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6 Website Redesign Mistakes that Will Turn Your Website into a Zombie

Oct 29, 2015
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6 Website Redesign Mistake“It seemed just like any other website redesign project. The team worked well together, aside from the normal butting heads over a few design issues. But all in all, the project ran smoothly. After the 3 months of hard work, late nights and multiple concept changes, the new site was ready for launch. What happened next, no one on the team could have prepared for. What was supposed to be the launch of an exciting new website, transformed into a monster none of us were prepared to face. The new site was live, running and working just like a website should. But according to our data, it was as if the site was actually dead… looks like we had a zombie website on our hands.”

This horror story is too often the reality for a number of businesses who undertake a website redesign. What you thought was going to be a huge success turned into a living nightmare. Your new site is live, but instead of new traffic and happy visitors, they are running for their lives in the other direction. All of the best practice documents, tips and tricks couldn’t have prepared you for the terror of dealing with a zombie website.

Your next website redesign doesn’t have to play out like a horror film. Here are 6 mistakes to avoid before your next big redesign. Following them could save your business' online marketing life.

1. Your Website Redesign is Based on a Feeling

Just because you want a new look, doesn’t mean you should persue a redesign. Before undertaking such an important task, you must get feedback! Start by looking at the analytics and assess how your users are engaging with your site. Talk to your customers and get their input. Your redesign needs to be in sync with the rest of your marketing efforts. So don’t force it, use it to your advantage. Use a simple pros & cons list to weigh your options and to help keep you grounded and focused.  

2. You Created the New Site for Internal Purposes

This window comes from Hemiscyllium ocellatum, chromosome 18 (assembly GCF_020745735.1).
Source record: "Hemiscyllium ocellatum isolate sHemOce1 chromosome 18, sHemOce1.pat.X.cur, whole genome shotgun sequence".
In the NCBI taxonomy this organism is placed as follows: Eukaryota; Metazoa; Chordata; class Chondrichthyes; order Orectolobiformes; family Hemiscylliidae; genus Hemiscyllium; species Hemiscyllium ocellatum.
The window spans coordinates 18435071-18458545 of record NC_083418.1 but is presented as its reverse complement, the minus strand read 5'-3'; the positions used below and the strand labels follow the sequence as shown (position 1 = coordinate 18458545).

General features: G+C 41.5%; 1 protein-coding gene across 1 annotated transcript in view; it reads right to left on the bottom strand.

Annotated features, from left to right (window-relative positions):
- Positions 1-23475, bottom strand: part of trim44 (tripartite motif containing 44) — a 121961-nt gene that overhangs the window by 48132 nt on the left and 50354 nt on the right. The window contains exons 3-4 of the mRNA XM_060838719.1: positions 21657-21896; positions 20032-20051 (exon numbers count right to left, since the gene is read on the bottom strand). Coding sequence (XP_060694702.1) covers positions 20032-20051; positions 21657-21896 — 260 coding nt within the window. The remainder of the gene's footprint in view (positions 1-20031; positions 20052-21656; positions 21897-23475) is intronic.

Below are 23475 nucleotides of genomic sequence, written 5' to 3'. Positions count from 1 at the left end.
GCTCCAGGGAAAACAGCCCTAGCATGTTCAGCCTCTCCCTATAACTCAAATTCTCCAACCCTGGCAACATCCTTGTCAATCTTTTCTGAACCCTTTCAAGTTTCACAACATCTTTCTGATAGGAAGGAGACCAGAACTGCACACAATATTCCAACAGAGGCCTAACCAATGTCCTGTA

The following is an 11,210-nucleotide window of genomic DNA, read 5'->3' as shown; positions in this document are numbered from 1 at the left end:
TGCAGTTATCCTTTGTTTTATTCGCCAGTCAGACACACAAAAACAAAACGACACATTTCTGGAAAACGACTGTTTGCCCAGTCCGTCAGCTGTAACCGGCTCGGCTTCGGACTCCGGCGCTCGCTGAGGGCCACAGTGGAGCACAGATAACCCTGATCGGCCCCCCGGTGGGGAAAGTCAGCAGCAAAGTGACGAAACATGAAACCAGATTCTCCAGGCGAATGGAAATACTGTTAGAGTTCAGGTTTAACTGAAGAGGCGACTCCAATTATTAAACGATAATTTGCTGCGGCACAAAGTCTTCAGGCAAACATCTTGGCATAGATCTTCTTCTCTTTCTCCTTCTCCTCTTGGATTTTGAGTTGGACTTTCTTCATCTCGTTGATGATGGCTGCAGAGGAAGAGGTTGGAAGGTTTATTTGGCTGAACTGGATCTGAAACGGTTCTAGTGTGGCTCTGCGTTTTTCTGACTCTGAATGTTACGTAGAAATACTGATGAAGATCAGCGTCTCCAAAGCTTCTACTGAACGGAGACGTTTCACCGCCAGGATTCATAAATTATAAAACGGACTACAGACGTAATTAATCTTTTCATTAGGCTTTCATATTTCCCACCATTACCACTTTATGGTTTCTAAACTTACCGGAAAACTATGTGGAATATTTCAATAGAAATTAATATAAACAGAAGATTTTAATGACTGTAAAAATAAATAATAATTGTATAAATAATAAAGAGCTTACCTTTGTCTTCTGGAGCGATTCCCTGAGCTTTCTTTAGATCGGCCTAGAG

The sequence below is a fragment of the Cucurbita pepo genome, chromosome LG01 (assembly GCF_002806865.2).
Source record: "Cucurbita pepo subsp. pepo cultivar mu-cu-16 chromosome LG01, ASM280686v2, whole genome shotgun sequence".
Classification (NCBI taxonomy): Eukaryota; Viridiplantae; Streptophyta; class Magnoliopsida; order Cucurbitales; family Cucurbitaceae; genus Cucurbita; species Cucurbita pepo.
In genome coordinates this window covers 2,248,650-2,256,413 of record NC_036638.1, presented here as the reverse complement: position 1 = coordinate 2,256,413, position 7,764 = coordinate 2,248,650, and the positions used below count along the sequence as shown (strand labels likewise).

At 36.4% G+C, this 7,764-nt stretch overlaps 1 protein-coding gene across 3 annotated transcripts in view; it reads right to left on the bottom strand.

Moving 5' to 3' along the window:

I’ve said it before and I’ll say it again, your website is not for you, your co-workers or even to boost the CEO’s ego. It is for your audience. If you are doing a new site in order to make an internal department of your company or business happy, you will fail. In order to create a website that gets results, it must be created out of goals and centered on attracting and converting your audience into customers. Focusing internally is maybe the fastest way to turn your website into a zombie.

3. You’ve Got too Many Opinions Involved

While feedback is great, not all feedback is equal. Isn’t it funny that the ones who complain the most that are usually nowhere to be found when it comes time to execute the change? Listen to others' feedback, but make sure you are listening to the right voices - mainly your audience and those in the organization that understand your buyers' needs and wants. Design-by-committee often leaves a project without one owner who has responsibility for it being completed on time and correctly.

4. Death by Compromise

In many compromises, you end up with 2 parties who settled for much less than they wanted and as a result both are upset and the solution they arrived at most likely sucks and doesn’t fix anything. The biggest way to combat this is to throw preferences out the window and force decisions to be made around achieving goals.

5. You Forgot About Future Growth

For many business, you are stuck in the never ending two to three-year redesign cycle. By launching a site and letting it sit idle until the next redesign, you have successfully created a zombie without even realizing it.  Embracing the truth that websites should be living and able to constantly adapt to your audience will result in happy users and higher conversion rates. We call this approach Growth Driven Design. Check out this free eBook which goes into this subject in a lot more detail.

6. You Changed Everything at Once

Now, there are times when a total makeover is needed, but this is rarely the case. When you make huge changes all at once, you have no ability to determine where the changes you made had the greatest impact. By breaking up the redesign into phases you can see how each update impacts your website as a whole.

By avoiding these 6 common mistakes, you can prevent a living nightmare.  A website redesign is not something you should do just because. Make sure you know what your goals are and plan out how you are going to achieve those goals. If you killed your last site and are now dealing with a zombie website of your own, there is hope. Review your mistakes, compare the data and put a new plan into action. Take the lessons you’ve learned and avoid these 6 six mistakes and you can bring your website back to life.

Need help with a plan? We’ve got your back.

Website Redesign Project Plan




 

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Ryan Shelley, CPBI

By Ryan Shelley, CPBI

Ryan is passionate about helping companies make a more personal connection online with their customers and prospects. He is a regular contributor to Search Engine Land, the largest and most popular SEO news site on the web. His works have also been featured on the HubSpot Blog, Business2Community and by LinkedIn Marketing Solutions.

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